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Sports Leagues Have a Huge Bet on Daily Fantasy

Sports Leagues Have a Huge Bet on Daily Fantasy Bloomberg View


Daily fantasy sports sites DraftKings and FanDuel are coming under fire -- and not just for their barrage of annoying television ads

Representative Frank Pallone of New Jersey is requesting that the House Energy and Commerce Committee review the legal status of the sites, which some argue fall in a murky area of sports gambling. Under the Professional and Amateur Sports Protection Act of 1992, sports betting is prohibited in all states except Delaware, Montana, Nevada and Oregon. But in 2006, the Unlawful Internet Gambling Enforcement Act created an exception for fantasy sports, defining them not as a game of chance, but a game of skill. The language is short and extremely vague, providing little framework for determining just how, exactly, such "skill" is assessed.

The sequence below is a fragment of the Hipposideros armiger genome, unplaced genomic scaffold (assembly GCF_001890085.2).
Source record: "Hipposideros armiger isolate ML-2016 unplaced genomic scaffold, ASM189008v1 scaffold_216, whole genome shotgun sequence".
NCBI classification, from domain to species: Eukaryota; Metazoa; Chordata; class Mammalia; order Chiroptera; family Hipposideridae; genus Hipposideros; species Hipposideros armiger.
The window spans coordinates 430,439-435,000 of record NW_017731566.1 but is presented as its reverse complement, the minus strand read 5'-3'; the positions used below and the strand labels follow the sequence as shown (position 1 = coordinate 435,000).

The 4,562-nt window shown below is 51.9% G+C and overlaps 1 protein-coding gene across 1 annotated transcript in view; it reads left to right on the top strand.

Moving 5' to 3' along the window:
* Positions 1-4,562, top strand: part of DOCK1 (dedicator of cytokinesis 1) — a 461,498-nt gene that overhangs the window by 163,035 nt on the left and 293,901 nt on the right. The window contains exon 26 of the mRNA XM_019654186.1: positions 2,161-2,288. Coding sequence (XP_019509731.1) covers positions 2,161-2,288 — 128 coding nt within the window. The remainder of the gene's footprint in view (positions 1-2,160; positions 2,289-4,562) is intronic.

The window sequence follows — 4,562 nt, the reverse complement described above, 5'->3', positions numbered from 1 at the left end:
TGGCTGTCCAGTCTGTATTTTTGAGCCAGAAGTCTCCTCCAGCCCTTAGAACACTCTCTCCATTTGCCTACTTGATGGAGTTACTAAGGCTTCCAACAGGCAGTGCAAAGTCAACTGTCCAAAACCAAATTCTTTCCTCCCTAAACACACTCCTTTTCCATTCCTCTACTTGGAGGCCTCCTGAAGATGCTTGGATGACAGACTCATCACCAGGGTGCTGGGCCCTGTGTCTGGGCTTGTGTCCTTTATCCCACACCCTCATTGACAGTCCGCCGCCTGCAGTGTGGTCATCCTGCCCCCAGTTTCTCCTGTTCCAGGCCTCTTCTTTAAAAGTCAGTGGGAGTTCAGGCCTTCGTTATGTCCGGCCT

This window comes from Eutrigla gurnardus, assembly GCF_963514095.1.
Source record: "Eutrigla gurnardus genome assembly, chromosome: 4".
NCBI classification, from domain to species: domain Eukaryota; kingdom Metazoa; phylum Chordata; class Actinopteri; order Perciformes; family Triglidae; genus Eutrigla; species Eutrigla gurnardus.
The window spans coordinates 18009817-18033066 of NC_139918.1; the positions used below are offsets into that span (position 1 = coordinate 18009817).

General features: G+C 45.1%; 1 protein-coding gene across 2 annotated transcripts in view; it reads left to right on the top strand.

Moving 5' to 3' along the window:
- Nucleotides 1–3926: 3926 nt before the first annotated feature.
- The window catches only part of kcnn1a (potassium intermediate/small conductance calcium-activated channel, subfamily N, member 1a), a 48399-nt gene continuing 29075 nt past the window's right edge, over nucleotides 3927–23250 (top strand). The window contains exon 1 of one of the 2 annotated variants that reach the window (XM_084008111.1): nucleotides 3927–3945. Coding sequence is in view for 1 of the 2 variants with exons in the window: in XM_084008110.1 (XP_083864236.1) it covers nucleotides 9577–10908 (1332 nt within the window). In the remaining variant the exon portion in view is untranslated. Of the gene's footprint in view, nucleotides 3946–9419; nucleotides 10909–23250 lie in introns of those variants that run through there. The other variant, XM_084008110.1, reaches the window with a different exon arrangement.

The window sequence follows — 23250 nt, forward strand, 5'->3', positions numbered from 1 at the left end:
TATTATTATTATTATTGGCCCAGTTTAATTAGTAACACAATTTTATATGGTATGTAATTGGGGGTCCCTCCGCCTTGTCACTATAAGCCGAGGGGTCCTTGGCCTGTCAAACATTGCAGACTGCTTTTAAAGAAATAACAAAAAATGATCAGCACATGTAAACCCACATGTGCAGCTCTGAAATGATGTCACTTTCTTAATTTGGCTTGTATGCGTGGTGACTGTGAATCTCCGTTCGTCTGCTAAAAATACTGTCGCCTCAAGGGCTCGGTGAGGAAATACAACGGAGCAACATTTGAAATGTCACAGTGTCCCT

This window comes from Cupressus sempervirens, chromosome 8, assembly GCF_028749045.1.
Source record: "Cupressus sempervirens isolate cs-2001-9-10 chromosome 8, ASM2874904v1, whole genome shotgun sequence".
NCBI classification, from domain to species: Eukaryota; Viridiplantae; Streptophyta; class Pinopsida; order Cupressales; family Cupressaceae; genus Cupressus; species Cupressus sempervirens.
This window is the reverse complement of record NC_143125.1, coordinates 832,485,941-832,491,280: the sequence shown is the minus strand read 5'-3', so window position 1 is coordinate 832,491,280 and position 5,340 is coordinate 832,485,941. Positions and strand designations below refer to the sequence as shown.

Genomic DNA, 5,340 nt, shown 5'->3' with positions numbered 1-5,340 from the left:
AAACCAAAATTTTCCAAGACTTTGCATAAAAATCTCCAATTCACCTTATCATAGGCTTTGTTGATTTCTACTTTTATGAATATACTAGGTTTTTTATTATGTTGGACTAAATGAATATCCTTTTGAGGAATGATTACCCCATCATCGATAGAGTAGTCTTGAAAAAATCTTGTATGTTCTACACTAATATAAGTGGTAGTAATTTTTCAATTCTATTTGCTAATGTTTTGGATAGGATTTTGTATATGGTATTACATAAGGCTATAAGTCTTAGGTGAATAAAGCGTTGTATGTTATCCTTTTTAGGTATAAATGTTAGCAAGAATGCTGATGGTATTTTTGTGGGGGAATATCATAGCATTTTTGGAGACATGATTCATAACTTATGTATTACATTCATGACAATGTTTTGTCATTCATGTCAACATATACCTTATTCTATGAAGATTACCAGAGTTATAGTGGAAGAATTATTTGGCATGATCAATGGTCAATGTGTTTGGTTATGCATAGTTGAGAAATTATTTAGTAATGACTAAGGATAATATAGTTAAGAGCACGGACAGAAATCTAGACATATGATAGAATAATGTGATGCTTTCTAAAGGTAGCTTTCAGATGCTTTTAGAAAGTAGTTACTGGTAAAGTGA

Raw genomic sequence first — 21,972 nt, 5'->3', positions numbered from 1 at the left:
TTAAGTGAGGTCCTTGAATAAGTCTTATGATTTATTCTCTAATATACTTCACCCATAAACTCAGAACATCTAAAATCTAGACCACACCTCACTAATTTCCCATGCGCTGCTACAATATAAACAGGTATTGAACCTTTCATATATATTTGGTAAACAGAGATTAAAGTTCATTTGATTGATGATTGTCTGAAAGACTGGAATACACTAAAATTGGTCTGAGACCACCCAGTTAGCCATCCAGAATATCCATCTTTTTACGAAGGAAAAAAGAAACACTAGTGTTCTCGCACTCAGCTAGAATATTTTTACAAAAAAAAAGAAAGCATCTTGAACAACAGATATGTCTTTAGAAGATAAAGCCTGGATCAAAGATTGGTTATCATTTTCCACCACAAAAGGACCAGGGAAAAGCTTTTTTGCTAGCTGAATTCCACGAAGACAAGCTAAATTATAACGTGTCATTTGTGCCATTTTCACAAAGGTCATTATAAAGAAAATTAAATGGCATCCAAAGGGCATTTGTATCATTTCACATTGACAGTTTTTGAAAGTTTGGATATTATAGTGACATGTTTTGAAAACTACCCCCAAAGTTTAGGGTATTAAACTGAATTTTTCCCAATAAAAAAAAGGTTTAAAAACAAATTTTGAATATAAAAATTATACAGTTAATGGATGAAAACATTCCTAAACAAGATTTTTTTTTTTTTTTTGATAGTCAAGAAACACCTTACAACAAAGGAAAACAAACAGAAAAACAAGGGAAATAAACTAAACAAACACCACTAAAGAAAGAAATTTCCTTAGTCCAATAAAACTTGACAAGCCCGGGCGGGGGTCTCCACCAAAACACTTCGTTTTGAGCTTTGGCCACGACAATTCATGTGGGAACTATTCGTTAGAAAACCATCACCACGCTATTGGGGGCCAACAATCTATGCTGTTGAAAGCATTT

The Internet gambling act's fantasy sports exception, having passed before daily fantasy was a thing, raises big questions when it comes to sites such as DraftKings and FanDuel. It attempts to distinguish between fantasy and, say, betting on point spreads by stipulating legal fantasy sports to be "determined predominantly by accumulated statistical results" of athletes, and not based on a single player's performance or the outcome of a single game. Pallone argues that daily fantasy is no different than traditional sports betting, in that fans bet on different lineups each day and can even bet on single events, such as golf tournaments. 

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It's gambling. It's not a game of skill. It's a game of luck. Sheesh.

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